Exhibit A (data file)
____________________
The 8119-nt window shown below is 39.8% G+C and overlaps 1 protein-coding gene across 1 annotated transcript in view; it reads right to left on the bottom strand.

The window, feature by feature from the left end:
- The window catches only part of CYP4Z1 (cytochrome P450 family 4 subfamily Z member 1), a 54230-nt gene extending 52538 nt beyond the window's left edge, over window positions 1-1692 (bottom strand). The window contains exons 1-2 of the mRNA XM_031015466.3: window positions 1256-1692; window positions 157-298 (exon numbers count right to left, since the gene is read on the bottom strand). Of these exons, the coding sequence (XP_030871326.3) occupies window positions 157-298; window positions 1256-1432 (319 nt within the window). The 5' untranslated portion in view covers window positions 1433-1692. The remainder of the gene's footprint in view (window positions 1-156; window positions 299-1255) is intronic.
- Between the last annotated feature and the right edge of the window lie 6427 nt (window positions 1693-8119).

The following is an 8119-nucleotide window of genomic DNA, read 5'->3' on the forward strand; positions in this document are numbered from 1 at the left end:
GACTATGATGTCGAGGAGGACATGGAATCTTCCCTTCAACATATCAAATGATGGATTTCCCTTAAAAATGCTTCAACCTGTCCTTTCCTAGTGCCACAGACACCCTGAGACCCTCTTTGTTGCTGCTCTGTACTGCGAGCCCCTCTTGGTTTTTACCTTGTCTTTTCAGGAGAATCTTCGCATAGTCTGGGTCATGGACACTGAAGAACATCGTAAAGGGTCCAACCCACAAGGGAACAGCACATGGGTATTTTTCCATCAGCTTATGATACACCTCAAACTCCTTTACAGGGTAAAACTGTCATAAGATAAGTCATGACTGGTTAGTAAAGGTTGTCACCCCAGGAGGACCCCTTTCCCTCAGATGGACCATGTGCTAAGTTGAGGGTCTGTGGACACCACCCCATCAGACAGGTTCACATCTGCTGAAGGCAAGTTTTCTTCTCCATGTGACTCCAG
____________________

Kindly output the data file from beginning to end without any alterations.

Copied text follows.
The 8119-nt window shown below is 39.8% G+C and overlaps 1 protein-coding gene across 1 annotated transcript in view; it reads right to left on the bottom strand.

The window, feature by feature from the left end:
- The window catches only part of CYP4Z1 (cytochrome P450 family 4 subfamily Z member 1), a 54230-nt gene extending 52538 nt beyond the window's left edge, over window positions 1-1692 (bottom strand). The window contains exons 1-2 of the mRNA XM_031015466.3: window positions 1256-1692; window positions 157-298 (exon numbers count right to left, since the gene is read on the bottom strand). Of these exons, the coding sequence (XP_030871326.3) occupies window positions 157-298; window positions 1256-1432 (319 nt within the window). The 5' untranslated portion in view covers window positions 1433-1692. The remainder of the gene's footprint in view (window positions 1-156; window positions 299-1255) is intronic.
- Between the last annotated feature and the right edge of the window lie 6427 nt (window positions 1693-8119).

The following is an 8119-nucleotide window of genomic DNA, read 5'->3' on the forward strand; positions in this document are numbered from 1 at the left end:
GACTATGATGTCGAGGAGGACATGGAATCTTCCCTTCAACATATCAAATGATGGATTTCCCTTAAAAATGCTTCAACCTGTCCTTTCCTAGTGCCACAGACACCCTGAGACCCTCTTTGTTGCTGCTCTGTACTGCGAGCCCCTCTTGGTTTTTACCTTGTCTTTTCAGGAGAATCTTCGCATAGTCTGGGTCATGGACACTGAAGAACATCGTAAAGGGTCCAACCCACAAGGGAACAGCACATGGGTATTTTTCCATCAGCTTATGATACACCTCAAACTCCTTTACAGGGTAAAACTGTCATAAGATAAGTCATGACTGGTTAGTAAAGGTTGTCACCCCAGGAGGACCCCTTTCCCTCAGATGGACCATGTGCTAAGTTGAGGGTCTGTGGACACCACCCCATCAGACAGGTTCACATCTGCTGAAGGCAAGTTTTCTTCTCCATGTGACTCCAG